Your contemporaneous notes should be kept in your patient's file and documented on your letterhead. In the event you have to arbitrate or litigate No-Fault denials based on an IME cut-off, you can provide your notes/report to your No-Fault collections lawyer so that they can add it to their conciliation/arbitration exchange on your behalf.

These denials are based upon the insurance carrier’s interpretation of Worker’s Compensation Fee Schedule Ground Rule #6 and concurrent care. Denials are typically worded as follows:

“Massage therapy is within scope of provider concurrently treating patient. Per NYS fee schedule introduction ground rule 6, when more than one provider is treating patient at the same time for the same condition payment is due the provider with the most relevant specialty, not both. Patient concurrently treating with [usually a chiropractic office]“

You don’t have to give up and accept the insurance company’s denial on these claims.

So, what can you do?

I have crafted three distinct arguments in order to challenge the above denial language at No-Fault arbitration. While I don’t want to give away any legal strategies here, contact me for more detail.

I can help you arbitrate these denials. And remember, you have six years from the date of the denial to file your claims.

I encourage you to forward this post to any Massage Therapist, Acupuncturist, Chiropractor you know.

Understanding that this is a major concern for health care providers who take No-Fault Insurance, I have read and re-read the Worker’s Compensation Ground Rules, which can apply to No-Fault, to determine whether the WC Treatment Guidelines, which came out on December 1, 2010, are applicable to No-Fault treatment. My position is that they do not. Here’s why:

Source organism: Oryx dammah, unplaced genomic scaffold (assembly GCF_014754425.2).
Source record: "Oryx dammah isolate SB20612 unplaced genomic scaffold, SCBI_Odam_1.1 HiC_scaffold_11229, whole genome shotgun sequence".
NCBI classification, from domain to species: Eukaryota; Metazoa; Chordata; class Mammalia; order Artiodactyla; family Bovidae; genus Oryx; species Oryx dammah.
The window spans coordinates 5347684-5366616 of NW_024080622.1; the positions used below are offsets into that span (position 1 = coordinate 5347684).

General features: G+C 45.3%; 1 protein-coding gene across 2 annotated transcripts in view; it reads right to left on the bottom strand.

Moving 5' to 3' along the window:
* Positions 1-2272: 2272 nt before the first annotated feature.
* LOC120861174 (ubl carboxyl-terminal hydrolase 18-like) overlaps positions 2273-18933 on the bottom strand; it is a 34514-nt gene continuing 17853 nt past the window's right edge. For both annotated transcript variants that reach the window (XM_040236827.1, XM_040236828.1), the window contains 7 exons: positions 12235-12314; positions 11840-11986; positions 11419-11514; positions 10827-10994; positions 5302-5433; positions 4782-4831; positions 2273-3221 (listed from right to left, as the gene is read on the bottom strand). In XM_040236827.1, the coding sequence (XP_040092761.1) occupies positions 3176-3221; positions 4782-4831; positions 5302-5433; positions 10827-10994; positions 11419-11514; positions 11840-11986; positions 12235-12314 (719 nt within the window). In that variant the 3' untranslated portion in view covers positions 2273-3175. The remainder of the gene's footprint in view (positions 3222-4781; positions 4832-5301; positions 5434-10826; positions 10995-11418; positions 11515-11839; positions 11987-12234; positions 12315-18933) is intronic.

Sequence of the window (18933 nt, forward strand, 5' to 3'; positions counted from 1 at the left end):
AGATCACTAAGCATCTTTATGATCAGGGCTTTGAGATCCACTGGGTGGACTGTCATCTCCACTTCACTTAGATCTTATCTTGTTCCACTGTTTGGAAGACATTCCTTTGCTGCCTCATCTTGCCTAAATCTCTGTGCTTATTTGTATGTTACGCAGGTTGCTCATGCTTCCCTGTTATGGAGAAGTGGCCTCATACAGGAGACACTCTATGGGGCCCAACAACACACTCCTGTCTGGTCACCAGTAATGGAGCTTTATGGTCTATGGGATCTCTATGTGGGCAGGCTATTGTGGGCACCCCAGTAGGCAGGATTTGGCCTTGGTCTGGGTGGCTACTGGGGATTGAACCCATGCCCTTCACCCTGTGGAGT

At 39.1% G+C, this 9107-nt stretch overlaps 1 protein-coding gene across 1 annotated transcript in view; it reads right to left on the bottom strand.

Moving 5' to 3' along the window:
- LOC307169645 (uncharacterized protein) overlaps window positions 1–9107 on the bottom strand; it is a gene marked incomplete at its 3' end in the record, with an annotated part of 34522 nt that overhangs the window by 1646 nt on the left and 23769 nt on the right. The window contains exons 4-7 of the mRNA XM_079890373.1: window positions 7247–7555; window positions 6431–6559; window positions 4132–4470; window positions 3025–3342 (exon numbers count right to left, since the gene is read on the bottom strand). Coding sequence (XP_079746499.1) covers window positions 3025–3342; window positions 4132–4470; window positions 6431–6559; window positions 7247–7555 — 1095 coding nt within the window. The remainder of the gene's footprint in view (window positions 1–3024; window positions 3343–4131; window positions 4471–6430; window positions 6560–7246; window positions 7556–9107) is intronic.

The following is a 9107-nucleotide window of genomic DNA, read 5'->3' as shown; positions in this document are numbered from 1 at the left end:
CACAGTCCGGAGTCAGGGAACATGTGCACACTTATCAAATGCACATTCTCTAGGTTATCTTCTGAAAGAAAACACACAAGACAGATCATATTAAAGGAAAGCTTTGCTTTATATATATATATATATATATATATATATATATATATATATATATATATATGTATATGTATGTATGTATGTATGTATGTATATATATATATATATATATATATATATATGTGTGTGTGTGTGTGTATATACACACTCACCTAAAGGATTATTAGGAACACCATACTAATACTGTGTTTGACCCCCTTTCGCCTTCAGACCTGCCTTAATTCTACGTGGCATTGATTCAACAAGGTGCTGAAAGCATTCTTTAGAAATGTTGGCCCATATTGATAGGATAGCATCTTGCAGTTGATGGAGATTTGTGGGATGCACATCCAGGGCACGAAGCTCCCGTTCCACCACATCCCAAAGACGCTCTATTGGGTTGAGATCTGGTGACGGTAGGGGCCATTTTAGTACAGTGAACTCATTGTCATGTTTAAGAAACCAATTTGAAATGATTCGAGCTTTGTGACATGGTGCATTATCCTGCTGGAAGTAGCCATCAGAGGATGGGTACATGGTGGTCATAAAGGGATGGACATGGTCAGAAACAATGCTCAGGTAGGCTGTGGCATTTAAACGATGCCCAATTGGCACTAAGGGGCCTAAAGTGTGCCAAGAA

The Worker’s Compensation Ground Rules discuss the application of the new Guidelines in Paragraph 1A of Medicine, Physical Medicine and Chiropractic Sections. The exact language is set forth as follows:

“Treatment of work-related injuries should be in accordance with any applicable medical treatment guidelines adopted by the Chair of the Worker’s Compensation Board”.

Do you see what I see? The use of the phrase “work-related injuries”.

The guidelines are only for work-related injuries. No-Fault treatment is for car accident related injuries. As such it should be argued that the Ground Rule, as well as the Treatment Guidelines, are not applicable to No-Fault.

I see an opportunity to challenge any insurance carrier who attempts to apply the Guidelines to your No-Fault billing. It will ultimately be up to an arbitrator or judge to determine the issue, but in the past I have had success in arguing that the language in the Regulation and Fee-Schedule should be strictly construed.